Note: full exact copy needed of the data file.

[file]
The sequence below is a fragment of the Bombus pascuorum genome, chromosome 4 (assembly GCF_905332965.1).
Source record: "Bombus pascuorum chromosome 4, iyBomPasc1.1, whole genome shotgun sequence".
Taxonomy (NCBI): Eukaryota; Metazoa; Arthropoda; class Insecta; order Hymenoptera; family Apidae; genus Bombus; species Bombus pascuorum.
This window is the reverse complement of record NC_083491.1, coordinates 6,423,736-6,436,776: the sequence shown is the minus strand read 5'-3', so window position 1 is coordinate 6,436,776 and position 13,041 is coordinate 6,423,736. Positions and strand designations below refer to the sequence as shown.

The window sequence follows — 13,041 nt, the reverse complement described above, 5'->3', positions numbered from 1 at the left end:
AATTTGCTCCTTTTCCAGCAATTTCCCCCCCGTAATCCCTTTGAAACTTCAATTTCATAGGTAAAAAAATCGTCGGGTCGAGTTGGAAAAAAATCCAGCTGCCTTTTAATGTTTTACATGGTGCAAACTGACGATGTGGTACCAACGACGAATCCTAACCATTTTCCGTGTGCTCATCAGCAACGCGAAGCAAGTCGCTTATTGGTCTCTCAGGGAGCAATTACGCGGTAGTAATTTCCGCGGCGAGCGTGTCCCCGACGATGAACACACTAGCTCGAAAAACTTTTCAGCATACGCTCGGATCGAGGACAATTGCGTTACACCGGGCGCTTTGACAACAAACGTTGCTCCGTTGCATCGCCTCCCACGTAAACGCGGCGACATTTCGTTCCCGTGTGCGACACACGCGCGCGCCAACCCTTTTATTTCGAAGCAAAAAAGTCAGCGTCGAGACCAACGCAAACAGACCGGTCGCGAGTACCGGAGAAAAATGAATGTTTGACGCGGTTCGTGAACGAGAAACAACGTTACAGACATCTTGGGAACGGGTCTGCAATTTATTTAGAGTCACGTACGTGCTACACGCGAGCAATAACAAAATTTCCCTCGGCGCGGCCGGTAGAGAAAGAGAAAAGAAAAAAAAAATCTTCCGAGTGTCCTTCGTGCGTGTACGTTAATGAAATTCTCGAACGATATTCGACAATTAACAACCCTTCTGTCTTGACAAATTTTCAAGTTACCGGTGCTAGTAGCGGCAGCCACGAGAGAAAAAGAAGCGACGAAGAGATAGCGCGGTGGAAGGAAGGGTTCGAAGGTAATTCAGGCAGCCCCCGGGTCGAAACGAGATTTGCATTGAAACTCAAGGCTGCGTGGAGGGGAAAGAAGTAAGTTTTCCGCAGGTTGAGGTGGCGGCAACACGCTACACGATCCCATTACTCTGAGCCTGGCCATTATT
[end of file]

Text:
The sequence below is a fragment of the Bombus pascuorum genome, chromosome 4 (assembly GCF_905332965.1).
Source record: "Bombus pascuorum chromosome 4, iyBomPasc1.1, whole genome shotgun sequence".
Taxonomy (NCBI): Eukaryota; Metazoa; Arthropoda; class Insecta; order Hymenoptera; family Apidae; genus Bombus; species Bombus pascuorum.
This window is the reverse complement of record NC_083491.1, coordinates 6,423,736-6,436,776: the sequence shown is the minus strand read 5'-3', so window position 1 is coordinate 6,436,776 and position 13,041 is coordinate 6,423,736. Positions and strand designations below refer to the sequence as shown.

The window sequence follows — 13,041 nt, the reverse complement described above, 5'->3', positions numbered from 1 at the left end:
AATTTGCTCCTTTTCCAGCAATTTCCCCCCCGTAATCCCTTTGAAACTTCAATTTCATAGGTAAAAAAATCGTCGGGTCGAGTTGGAAAAAAATCCAGCTGCCTTTTAATGTTTTACATGGTGCAAACTGACGATGTGGTACCAACGACGAATCCTAACCATTTTCCGTGTGCTCATCAGCAACGCGAAGCAAGTCGCTTATTGGTCTCTCAGGGAGCAATTACGCGGTAGTAATTTCCGCGGCGAGCGTGTCCCCGACGATGAACACACTAGCTCGAAAAACTTTTCAGCATACGCTCGGATCGAGGACAATTGCGTTACACCGGGCGCTTTGACAACAAACGTTGCTCCGTTGCATCGCCTCCCACGTAAACGCGGCGACATTTCGTTCCCGTGTGCGACACACGCGCGCGCCAACCCTTTTATTTCGAAGCAAAAAAGTCAGCGTCGAGACCAACGCAAACAGACCGGTCGCGAGTACCGGAGAAAAATGAATGTTTGACGCGGTTCGTGAACGAGAAACAACGTTACAGACATCTTGGGAACGGGTCTGCAATTTATTTAGAGTCACGTACGTGCTACACGCGAGCAATAACAAAATTTCCCTCGGCGCGGCCGGTAGAGAAAGAGAAAAGAAAAAAAAAATCTTCCGAGTGTCCTTCGTGCGTGTACGTTAATGAAATTCTCGAACGATATTCGACAATTAACAACCCTTCTGTCTTGACAAATTTTCAAGTTACCGGTGCTAGTAGCGGCAGCCACGAGAGAAAAAGAAGCGACGAAGAGATAGCGCGGTGGAAGGAAGGGTTCGAAGGTAATTCAGGCAGCCCCCGGGTCGAAACGAGATTTGCATTGAAACTCAAGGCTGCGTGGAGGGGAAAGAAGTAAGTTTTCCGCAGGTTGAGGTGGCGGCAACACGCTACACGATCCCATTACTCTGAGCCTGGCCATTATT